Validation of the rabbit pain behaviour scale (RPBS) to assess acute postoperative pain in rabbits (Oryctolagus cuniculus)

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Pinho, Renata Haddad [UNESP]
Luna, Stelio Pacca Loureiro [UNESP]
Trindade, Pedro Henrique Esteves [UNESP]
Justo, André Augusto
Cima, Daniela Santilli [UNESP]
Fonseca, Mariana Werneck [UNESP]
Minto, Bruno Watanabe [UNESP]
Rocha, Fabiana Del Lama [UNESP]
Miller, Amy
Flecknell, Paul
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Considering the widespread use of rabbits in research that potentially causes pain and discomfort and the limited number of pain assessment validated tools in this species, we aimed to develop and validate a scale of acute postoperative pain in rabbits (RPBS). Footage of 58 rabbits from previous studies were used, recorded at ‘baseline’ (before orthopaedic and soft tissue surgeries), ‘pain’ (after surgery), ‘analgesia’ (after analgesic), and ‘24h post’ (24 hours after surgery). The videos were randomised and assessed twice by four evaluators, within one-month interval between evaluations. After content validation, RBPS was further refined using the criteria from the validation. According to the principal component analysis, RPBS was considered unidimensional. The intra- and inter-observer reliability was excellent (ICC>0.80) for all evaluators. There was a high Spearman’s correlation of the RPBS with unidimensional scales (>0.80) and a moderate correlation with the Rabbit Grimace Scale (0.68), confirming criterion validity. According to the mixed linear model, the scale was responsive, shown by the increase in pain scores after surgery. Construct validity was confirmed by known-group approach and internal relationships among items. Adequate item-total correlation (>0.3) was observed for all items, except for the attention to the affected area (0.04). The internal consistency was very good (Cronbach’s α coefficient = 0.78; Mcdonald’s ω coefficient = 0.83). The cut-off score for rescue analgesia was ≥3, with an area under the curve >0.95, demonstrating a high discriminatory capacity of the instrument. Scores 3 and 4 were within the uncertainty diagnostic zone. Specificity was 87% and sensitivity was 90%. It was concluded that the RPBS presented content, criterion, and construct validities, responsiveness, and reliability to assess acute pain in rabbits submitted to orthopaedic and soft tissue surgeries. The cut-off for rescue analgesia serves as a basis for the administration of analgesics to rabbits submitted to painful procedures.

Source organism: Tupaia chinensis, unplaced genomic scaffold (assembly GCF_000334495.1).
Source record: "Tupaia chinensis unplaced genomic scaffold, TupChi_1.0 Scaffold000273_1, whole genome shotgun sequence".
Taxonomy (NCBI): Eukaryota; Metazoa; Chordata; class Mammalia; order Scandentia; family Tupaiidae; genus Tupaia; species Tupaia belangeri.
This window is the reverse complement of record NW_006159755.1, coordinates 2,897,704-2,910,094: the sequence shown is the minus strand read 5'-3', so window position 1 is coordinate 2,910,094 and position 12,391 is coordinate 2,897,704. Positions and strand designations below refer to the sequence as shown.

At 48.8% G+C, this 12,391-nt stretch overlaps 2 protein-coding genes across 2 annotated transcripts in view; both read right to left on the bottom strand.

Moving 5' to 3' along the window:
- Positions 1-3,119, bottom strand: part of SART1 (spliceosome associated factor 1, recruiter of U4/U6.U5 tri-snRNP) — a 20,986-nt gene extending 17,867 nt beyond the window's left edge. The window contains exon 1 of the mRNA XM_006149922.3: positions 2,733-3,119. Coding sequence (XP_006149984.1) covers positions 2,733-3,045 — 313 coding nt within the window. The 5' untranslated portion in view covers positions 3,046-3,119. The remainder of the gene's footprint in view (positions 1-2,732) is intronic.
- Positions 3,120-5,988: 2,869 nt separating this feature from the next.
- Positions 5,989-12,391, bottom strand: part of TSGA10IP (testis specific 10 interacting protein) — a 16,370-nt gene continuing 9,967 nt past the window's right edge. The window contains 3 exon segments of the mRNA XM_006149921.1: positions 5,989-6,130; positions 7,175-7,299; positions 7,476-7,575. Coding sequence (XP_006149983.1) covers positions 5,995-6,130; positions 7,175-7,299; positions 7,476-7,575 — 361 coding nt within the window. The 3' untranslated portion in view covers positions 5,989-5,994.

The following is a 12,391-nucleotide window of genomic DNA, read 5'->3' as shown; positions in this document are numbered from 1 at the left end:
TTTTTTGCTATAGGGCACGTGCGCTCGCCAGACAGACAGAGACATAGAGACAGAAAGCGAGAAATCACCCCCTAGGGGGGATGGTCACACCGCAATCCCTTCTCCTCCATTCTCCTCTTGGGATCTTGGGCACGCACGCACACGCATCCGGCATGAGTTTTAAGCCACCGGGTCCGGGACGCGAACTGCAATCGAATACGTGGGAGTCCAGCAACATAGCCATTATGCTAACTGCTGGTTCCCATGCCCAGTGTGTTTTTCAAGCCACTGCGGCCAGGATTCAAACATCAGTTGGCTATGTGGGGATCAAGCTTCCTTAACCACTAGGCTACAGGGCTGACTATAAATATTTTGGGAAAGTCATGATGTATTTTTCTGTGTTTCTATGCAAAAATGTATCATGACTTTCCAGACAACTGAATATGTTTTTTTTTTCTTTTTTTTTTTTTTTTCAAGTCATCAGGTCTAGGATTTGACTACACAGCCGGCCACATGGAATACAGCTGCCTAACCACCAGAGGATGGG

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PLoS ONE, v. 17, n. 5 5, 2022.